PCR past banners
   Now in our tenth calendar year
    PCR #500  (Vol. 10, No. 43)  This edition is for the week of October 19--25, 2009.

"Cirque du Freak: The Vampire's Assistant"  by Mike Smith
First a Word About My House .... Happy 500th Issue Nolan! ... The Fabulous Architecture of the Tampa Bay Region- Part 11  by William Moriaty
Welcome Back to the Grindhouse  by ED Tucker
Special Edition: Spooky Empire 2009  by Chris Woods
J-Horror: Special Halloween Edition  by Jason Fetters
The Top 30 Sci-Fi, Fantasy and Horror Actresses, #20-17  by Lisa Scherer Ciurro
The Great Fox Distraction From The Real War .... Now We Have Maoists .... 1500?!?! .... Up In The Sky...it's A Giant Muffin .... .... .... .... by Brandon Jones
Happy 500th!!!!! .... New England Patriots In London Vs. The Bucs .... It's The Yankees Vs. The Phillies .... .... .... .... .... by Chris Munger
Brody .... Passing On .... Introducing The A-team .... Happy 500! .... .... .... .... .... My Favorite Films, Part 2 by Mike Smith
Archives of Nolan's Pop Culture Review
Archives 2009
Archives 2008
Archives 2007
Archives 2006
Archives 2005
Archives 2004
Archives 2003
Archives 2002
Archives 2001
Archives 2000
Email PCR

J-Horror: Special Halloween Edition

Despite all the crappy Hollywood remakes of Japanese horror movies, the Horror Fan has a lot to gain from seeing the original films. Since, Halloween is approaching as I write this, I decided to put together a look at Japanese horror and how I got involved.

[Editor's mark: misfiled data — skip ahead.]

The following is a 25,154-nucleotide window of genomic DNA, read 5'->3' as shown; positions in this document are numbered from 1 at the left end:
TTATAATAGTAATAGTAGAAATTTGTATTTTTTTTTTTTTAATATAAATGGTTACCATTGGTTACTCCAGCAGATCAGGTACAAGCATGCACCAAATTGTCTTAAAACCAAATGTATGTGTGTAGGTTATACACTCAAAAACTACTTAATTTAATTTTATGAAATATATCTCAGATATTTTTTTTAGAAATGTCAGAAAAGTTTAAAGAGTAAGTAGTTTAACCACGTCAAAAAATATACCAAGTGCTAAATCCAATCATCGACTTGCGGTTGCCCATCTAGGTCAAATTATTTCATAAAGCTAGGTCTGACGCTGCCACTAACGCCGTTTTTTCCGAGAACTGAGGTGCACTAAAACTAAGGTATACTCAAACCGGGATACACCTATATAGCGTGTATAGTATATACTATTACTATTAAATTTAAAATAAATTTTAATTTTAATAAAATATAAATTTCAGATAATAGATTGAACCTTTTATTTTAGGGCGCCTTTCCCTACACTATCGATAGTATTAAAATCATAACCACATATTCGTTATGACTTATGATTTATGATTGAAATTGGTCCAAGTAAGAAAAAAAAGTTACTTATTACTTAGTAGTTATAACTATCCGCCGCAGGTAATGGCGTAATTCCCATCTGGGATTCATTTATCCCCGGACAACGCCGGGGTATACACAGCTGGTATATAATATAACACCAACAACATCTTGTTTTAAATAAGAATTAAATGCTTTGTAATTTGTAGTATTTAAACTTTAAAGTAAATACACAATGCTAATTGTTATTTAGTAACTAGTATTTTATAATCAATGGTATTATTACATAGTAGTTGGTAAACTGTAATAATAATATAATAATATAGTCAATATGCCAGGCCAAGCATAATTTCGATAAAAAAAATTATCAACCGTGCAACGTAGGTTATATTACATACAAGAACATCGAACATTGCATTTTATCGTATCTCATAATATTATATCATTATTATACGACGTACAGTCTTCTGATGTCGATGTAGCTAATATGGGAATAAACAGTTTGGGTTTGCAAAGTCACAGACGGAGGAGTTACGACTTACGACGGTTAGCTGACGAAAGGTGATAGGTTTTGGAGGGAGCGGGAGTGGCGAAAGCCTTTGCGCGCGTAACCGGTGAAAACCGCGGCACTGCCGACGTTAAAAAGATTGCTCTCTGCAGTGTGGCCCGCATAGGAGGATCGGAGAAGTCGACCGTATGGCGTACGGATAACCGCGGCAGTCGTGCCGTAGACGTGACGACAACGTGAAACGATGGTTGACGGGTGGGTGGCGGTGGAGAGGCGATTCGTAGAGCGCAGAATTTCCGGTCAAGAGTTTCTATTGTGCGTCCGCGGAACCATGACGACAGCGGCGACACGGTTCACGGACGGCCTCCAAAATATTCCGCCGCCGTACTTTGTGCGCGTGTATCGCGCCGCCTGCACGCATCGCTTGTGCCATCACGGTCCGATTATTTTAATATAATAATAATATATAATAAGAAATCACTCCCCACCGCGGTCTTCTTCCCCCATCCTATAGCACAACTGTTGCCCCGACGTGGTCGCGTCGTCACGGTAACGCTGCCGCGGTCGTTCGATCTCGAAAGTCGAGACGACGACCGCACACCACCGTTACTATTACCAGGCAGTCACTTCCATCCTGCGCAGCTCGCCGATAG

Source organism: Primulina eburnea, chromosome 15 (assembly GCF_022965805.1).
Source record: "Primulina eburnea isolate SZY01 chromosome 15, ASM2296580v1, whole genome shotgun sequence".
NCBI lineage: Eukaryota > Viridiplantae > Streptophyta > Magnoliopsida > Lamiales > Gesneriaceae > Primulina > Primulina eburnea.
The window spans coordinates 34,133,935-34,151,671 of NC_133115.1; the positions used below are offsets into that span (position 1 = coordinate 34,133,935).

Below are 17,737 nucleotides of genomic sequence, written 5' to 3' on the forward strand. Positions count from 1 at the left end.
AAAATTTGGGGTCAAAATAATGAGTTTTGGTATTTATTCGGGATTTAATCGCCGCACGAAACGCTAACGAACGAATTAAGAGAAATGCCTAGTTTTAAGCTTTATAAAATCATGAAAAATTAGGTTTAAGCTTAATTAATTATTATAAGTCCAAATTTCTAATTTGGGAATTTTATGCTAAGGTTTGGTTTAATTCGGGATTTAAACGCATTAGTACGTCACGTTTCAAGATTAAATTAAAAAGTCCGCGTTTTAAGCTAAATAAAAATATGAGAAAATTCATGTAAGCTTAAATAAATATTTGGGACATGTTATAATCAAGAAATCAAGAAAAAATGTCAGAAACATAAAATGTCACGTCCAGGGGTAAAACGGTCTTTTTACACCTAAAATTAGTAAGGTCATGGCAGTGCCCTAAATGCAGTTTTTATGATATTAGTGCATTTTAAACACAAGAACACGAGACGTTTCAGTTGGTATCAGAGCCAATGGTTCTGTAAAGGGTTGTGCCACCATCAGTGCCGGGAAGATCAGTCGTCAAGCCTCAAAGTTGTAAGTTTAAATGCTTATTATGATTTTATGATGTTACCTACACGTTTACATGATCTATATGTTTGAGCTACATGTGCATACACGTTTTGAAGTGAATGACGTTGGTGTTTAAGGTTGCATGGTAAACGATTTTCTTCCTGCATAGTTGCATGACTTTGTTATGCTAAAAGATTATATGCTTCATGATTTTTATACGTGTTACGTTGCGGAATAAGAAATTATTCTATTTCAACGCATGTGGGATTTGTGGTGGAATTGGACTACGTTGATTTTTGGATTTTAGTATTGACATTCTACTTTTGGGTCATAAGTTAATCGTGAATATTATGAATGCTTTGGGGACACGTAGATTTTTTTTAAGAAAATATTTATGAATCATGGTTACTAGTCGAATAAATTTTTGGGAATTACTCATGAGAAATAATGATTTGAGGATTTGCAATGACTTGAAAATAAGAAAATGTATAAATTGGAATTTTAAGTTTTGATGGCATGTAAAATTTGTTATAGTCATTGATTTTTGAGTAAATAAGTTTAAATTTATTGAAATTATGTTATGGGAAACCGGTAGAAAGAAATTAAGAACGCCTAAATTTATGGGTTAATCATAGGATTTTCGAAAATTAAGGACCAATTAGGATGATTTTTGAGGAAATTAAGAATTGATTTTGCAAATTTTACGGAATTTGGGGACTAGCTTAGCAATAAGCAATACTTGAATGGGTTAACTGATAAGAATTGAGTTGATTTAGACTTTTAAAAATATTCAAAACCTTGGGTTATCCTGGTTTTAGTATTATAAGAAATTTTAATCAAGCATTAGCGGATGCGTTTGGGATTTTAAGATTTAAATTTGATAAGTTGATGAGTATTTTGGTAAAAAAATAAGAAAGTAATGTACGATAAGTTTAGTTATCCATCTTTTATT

First, a little about me. I grew up in Port Tampa and one of my sisters’ boyfriends gave me a collection of horror film books when I was only five. I would go off by myself, just to look at the pictures of Frankenstein’s monster, Dracula, Godzilla, and an odd assortment of psychotics and weirdoes while I waited to see Dr. Paul Bearer on Creature Feature at 2pm. I was hooked and I have pretty much stayed hooked ever since.

The next big phase of horror fandom came when my parents bought a VCR at a garage sale in the early 80’s and the seller threw in a box of tapes to go with it. One Saturday, around age 8, I decided to sit and watch random tapes. The first one I saw was Lucio Fulci’s The Gates of Hell and I loved the scene where the woman vomits up her intestines. It didn’t bother me at all when other 8-year olds would probably have run out of the room crying. I also remember the scene with the boyfriend getting drilled in the ear by an irate father which taught me a valuable lesson about what not to do when going on future dates.

There were other movies by Fulci like The Beyond and House by the Cemetery and those films shaped my early knowledge of Italian Horror films.

Also, in the box was Deep Red by Dario Argento, which I watched the same day I saw The Gates of Hell. Both movies affected me but they didn’t bother me or give me any nightmares. I thought they were funny.

By the time I got to Japan to study Japanese, I already had a steady diet of Creature Feature, Shock Theater, and countless Italian horror movies.

I had also seen Ringu (The Ring) drama series thanks to my Japanese roommate in college. His family would mail him videotapes as they aired on Japanese TV.